Machines of the Dead 2, page 7
The undead were the result of an experiment. There was nothing supernatural about them, as Cannibal assumed. They were controlled by nanobots. A bite was not a death sentence as he had thought. Electricity of 50,000 volts or more could cure a person after being bitten. This was a revelation, and something Kyle decided to keep to himself. The information could prove costly to his life. If Cannibal found out, the man might lose it. Go nuts. The guy was on some religious crusade thinking he was going to control the things and rule the world. The men believed him too.
Kyle suddenly felt powerful.
Now, after relaying when the strangers were leaving, Kyle walked gingerly back to the house, wondering how much longer he would have to remain there.
Jack and the others continued down the snow-covered road, the white stuff floating down dreamily. The surrounding forest was still, almost eerily so, especially when compared to the chaos of yesterday. There were no sounds of human life, from cars driving nearby, honking their horns to aircraft from above. No kids playing off in the woods—sledding down a hill, or dogs barking. Simply nothing but the muffled sound of boot hitting snow-laden pavement. But at the same time, Jack couldn’t ask for anything different. He and the others would take this over the chaos any day. The land was beautiful, peaceful. He loved the city, had been there his whole life, unlike Jess who had spent time Upstate. They’d talked about moving there, and now that he thought about it, maybe they should have. Should’ve, would’ve, could’ve. His heart thumped hard for a moment at the thought of his wife. Damn, he missed her.
“Something up ahead,” Zaun said.
Jack’s pulse quickened. The group crouched, taking defensive positions. He and the others were conditioned to expect the worst.
“Road was clear when we came this way,” Maria said.
They moved forward slowly, Jack watching the right, Zaun the left, Maria straight ahead.
“It’s a damn body,” Maria said.
Jack could only see the back of its head. The long, straggly hair draped outward, making him think it was female, but then he noticed the boots and wasn’t sure. The figure’s stomach rose and fell. The others stayed back a little as Jack went to check on the person.
Up close, he saw that the figure had a beard. “It’s male,” he said, walking around the body. The guy had a deep scar running across his right cheek and a tear tattoo below his right eye. Jack didn’t like this, and immediately thought of the prisoners that had been a problem for Don and his people. But everyone nowadays had tats and he couldn’t be so quick to judge.
He nudged the guy with his boot. Maybe the guy was infected, though he didn’t look emaciated. He glanced back to the others and shrugged.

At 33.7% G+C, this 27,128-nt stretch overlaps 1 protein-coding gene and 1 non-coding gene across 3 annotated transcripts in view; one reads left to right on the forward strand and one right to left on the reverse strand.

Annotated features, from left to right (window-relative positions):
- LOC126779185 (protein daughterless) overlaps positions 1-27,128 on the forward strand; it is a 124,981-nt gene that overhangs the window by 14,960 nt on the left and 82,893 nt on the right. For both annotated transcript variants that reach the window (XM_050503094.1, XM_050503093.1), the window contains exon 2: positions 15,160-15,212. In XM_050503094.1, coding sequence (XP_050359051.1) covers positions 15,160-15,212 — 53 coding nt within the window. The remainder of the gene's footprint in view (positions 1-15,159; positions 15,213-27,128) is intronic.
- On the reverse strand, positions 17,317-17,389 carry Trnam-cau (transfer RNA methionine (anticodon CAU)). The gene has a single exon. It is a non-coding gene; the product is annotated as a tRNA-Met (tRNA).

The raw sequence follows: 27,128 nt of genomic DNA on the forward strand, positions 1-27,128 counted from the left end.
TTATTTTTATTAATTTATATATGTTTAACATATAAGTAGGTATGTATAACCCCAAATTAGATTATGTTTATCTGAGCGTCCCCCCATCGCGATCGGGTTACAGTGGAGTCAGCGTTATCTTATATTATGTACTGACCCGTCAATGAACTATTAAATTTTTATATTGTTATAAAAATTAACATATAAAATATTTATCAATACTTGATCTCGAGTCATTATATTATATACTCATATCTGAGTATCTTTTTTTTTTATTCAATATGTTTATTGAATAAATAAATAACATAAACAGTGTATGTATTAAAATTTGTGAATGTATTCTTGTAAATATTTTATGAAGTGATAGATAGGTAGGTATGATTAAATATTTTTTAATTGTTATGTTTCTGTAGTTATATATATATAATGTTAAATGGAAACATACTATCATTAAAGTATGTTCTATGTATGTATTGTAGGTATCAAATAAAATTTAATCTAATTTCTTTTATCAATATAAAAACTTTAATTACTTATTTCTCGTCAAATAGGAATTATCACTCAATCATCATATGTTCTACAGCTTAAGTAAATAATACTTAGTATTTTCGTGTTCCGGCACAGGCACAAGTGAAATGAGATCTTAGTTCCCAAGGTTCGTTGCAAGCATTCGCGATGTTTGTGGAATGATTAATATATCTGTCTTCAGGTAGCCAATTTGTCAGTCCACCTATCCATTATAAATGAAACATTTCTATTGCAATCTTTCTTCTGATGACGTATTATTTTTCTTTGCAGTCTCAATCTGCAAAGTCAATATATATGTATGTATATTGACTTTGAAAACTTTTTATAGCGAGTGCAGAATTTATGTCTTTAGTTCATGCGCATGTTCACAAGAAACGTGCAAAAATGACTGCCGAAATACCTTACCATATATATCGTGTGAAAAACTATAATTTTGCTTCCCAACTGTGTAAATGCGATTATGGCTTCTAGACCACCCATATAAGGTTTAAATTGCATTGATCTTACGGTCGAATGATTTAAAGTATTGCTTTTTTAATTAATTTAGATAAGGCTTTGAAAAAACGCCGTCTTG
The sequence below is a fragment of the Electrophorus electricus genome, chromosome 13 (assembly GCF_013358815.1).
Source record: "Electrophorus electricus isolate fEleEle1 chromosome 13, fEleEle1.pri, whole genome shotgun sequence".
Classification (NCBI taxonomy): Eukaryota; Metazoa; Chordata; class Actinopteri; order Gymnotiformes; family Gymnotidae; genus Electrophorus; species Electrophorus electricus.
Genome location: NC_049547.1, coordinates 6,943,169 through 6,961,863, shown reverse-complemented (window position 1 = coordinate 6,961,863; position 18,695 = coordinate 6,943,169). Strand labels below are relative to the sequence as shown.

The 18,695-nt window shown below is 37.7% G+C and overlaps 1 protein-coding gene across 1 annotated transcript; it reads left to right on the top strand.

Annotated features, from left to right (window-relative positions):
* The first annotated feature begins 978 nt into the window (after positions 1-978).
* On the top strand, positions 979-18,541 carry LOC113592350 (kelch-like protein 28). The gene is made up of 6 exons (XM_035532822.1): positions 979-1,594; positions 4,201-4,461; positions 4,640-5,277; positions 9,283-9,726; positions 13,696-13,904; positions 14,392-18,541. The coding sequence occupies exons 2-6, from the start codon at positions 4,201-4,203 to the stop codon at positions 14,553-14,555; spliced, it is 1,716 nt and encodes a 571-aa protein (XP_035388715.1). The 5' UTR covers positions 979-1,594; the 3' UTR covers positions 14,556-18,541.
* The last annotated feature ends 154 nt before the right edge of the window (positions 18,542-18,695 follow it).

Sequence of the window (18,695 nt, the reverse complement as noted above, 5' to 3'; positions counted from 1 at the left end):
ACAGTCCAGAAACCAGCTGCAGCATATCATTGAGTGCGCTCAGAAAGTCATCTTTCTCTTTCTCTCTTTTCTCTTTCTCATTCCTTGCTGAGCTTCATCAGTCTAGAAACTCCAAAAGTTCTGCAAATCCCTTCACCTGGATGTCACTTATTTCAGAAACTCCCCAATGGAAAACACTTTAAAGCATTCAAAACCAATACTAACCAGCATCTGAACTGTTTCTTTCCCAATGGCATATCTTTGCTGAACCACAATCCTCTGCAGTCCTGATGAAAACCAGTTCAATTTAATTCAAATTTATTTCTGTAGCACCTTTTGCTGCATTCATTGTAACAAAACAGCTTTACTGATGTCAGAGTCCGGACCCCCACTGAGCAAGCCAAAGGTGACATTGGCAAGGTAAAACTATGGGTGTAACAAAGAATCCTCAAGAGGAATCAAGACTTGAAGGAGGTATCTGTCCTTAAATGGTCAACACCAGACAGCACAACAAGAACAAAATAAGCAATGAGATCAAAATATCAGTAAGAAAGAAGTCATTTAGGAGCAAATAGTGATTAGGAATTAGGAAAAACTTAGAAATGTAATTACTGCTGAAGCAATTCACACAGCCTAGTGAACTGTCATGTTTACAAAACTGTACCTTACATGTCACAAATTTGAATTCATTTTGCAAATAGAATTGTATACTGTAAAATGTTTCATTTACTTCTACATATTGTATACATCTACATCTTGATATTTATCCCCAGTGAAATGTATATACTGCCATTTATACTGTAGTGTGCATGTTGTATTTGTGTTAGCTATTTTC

As Jack turned back around, he saw the man sit up, pull a snub-nosed .38 from his coat, and point it at Jack’s groin. The man laughed, smugly. The crack of a gunshot sounded and the man’s head exploded as the bullet tore through it. Jack looked over and saw Maria staring down the barrel of her M4.
Hooting and hollering erupted from all around. Armed men came from the woods, leaves and forest debris falling off their forms.
Jack spun around to head into the forest behind him, but more men waited there. “Don’t even think about it,” one said, pointing a shotgun his way. He looked over to see Zaun and Maria with their hands in the air.
The man holding the shotgun walked up to Jack and pushed the barrel against Jack’s forehead. The guy glanced at the dead man, then spat on him. “I told that bastard he’d get himself killed. Not to mess with you folks.”
Mess with us? Jack thought, and then he knew, this was planned. There were too many men for this to have been a “troll-under-the-bridge” scenario.
“Time to hand over the weapon,” the man said to Jack. “Don’t you think so?”
Jack handed over the M4, along with the other weapons he had on him.
The man grinned. “Thanks,” he said, then smashed Jack in the head with the butt of his weapon, knocking him out cold.
Jack woke up with a pounding headache. His wrists were cuffed to a steel pipe protruding from the cement wall above his head. He was seated on the floor. His shoulders ached, telling him he must’ve been in this position for a while.
Looking around, he saw that he was in an unfinished basement. Small rectangular windows about six feet from the floor allowed sunlight through. Zaun was to his left, chained up too. Past Zaun was a cage. It went from one side of the basement to the other. A number of women were inside it, maybe ten. Maria was with them, staring out at him.
“Good,” she said, “you’re awake.”
“Jack,” Zaun said, surprised. “Thought we might’ve lost you. Brain damage or something.” He smiled.
“Where the hell are we?” Jack asked, his throat dry.
“They took us to a mansion not far from where we were ambushed. Brought us down here, tied us up and threw Maria in the cage. Been here since.”
“How are you feeling, Jack?” Maria asked.
“Head hurts. A little woozy, but I’ll live.”
Zaun told Jack that they were with the former guests of Sing Sing. A man named Cannibal was in charge. The women were kept in the cages, taken one by one from time to time and never heard from again.
Jack could only imagine what these scum were doing to them. He eyed Maria and started pulling on his restraints. He couldn’t let them have her.
“Don’t bother, man,” Zaun said. “I’ve tried. It’s no use.”
“The girls here think he eats them,” Maria said, as if reading Jack’s thoughts.
“Yeah,” Zaun said, “they think he’s the infamous Cannibal from the news. Remember that guy? He was responsible for all those missing people in Upstate New York, Vermont, and New Hampshire. Think about it. His name’s Cannibal. People are stored here, well fed, then they leave and never return.”